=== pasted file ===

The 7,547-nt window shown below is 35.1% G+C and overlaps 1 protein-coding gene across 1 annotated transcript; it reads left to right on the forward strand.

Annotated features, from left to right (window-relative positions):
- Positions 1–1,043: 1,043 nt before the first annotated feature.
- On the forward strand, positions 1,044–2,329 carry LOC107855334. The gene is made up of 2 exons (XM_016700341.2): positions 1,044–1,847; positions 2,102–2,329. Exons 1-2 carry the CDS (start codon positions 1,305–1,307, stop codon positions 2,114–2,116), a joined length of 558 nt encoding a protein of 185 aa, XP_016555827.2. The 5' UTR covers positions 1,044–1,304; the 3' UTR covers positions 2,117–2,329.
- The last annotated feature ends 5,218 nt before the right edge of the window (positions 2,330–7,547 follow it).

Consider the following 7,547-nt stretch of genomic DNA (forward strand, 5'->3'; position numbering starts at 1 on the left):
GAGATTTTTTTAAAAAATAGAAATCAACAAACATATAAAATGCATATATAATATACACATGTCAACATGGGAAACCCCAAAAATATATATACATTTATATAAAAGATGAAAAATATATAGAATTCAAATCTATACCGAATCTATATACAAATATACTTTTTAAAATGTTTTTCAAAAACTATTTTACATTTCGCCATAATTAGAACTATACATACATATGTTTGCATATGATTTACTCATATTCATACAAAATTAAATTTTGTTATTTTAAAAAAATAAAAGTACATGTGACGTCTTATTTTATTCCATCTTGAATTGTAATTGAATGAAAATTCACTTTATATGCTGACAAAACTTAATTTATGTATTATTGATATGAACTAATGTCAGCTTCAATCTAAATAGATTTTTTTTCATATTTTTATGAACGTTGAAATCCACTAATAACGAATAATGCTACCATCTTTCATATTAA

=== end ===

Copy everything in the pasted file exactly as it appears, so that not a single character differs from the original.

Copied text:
The 7,547-nt window shown below is 35.1% G+C and overlaps 1 protein-coding gene across 1 annotated transcript; it reads left to right on the forward strand.

Annotated features, from left to right (window-relative positions):
- Positions 1–1,043: 1,043 nt before the first annotated feature.
- On the forward strand, positions 1,044–2,329 carry LOC107855334. The gene is made up of 2 exons (XM_016700341.2): positions 1,044–1,847; positions 2,102–2,329. Exons 1-2 carry the CDS (start codon positions 1,305–1,307, stop codon positions 2,114–2,116), a joined length of 558 nt encoding a protein of 185 aa, XP_016555827.2. The 5' UTR covers positions 1,044–1,304; the 3' UTR covers positions 2,117–2,329.
- The last annotated feature ends 5,218 nt before the right edge of the window (positions 2,330–7,547 follow it).

Consider the following 7,547-nt stretch of genomic DNA (forward strand, 5'->3'; position numbering starts at 1 on the left):
GAGATTTTTTTAAAAAATAGAAATCAACAAACATATAAAATGCATATATAATATACACATGTCAACATGGGAAACCCCAAAAATATATATACATTTATATAAAAGATGAAAAATATATAGAATTCAAATCTATACCGAATCTATATACAAATATACTTTTTAAAATGTTTTTCAAAAACTATTTTACATTTCGCCATAATTAGAACTATACATACATATGTTTGCATATGATTTACTCATATTCATACAAAATTAAATTTTGTTATTTTAAAAAAATAAAAGTACATGTGACGTCTTATTTTATTCCATCTTGAATTGTAATTGAATGAAAATTCACTTTATATGCTGACAAAACTTAATTTATGTATTATTGATATGAACTAATGTCAGCTTCAATCTAAATAGATTTTTTTTCATATTTTTATGAACGTTGAAATCCACTAATAACGAATAATGCTACCATCTTTCATATTAA